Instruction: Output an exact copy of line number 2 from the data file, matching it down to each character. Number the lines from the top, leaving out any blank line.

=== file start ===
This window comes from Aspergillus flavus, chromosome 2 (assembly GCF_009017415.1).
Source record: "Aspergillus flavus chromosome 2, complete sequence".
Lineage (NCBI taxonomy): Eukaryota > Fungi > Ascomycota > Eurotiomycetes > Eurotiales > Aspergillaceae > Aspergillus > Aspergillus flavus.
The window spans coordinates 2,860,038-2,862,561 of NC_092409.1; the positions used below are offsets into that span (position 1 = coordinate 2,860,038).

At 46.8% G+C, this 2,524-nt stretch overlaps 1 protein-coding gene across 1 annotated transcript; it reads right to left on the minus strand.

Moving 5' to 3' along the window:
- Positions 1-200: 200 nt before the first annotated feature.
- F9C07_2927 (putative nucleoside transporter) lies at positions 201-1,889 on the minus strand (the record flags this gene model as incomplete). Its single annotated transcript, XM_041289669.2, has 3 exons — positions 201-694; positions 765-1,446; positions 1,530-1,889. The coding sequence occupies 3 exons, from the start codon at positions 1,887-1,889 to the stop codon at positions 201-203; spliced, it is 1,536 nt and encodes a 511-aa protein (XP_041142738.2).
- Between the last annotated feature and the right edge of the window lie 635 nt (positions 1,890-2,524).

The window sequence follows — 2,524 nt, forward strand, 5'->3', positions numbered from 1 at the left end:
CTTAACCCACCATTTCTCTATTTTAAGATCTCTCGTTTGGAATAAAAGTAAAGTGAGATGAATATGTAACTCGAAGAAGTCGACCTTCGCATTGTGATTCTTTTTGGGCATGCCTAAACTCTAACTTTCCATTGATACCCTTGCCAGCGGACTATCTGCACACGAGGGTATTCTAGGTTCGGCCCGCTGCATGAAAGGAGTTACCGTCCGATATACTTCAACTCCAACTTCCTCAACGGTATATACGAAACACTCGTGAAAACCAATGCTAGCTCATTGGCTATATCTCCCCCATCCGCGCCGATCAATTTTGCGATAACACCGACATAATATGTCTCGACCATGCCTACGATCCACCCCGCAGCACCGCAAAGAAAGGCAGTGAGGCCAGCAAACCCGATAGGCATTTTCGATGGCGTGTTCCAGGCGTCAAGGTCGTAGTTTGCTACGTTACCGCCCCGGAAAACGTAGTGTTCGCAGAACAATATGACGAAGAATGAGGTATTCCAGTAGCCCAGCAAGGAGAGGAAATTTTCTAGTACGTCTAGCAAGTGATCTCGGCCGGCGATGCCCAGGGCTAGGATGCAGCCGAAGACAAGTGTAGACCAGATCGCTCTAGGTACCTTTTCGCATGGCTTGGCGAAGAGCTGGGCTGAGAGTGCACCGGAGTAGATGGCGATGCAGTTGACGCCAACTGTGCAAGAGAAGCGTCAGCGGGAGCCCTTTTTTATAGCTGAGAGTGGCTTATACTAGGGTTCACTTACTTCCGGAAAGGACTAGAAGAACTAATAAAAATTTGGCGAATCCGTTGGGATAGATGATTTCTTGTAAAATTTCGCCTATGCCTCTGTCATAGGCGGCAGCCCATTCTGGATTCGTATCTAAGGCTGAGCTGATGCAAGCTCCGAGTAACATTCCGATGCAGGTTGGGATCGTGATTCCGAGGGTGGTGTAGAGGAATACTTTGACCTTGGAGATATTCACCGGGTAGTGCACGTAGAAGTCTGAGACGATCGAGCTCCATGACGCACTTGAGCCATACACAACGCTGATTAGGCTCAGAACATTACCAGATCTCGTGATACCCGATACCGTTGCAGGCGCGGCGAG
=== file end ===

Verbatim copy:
Source record: "Aspergillus flavus chromosome 2, complete sequence".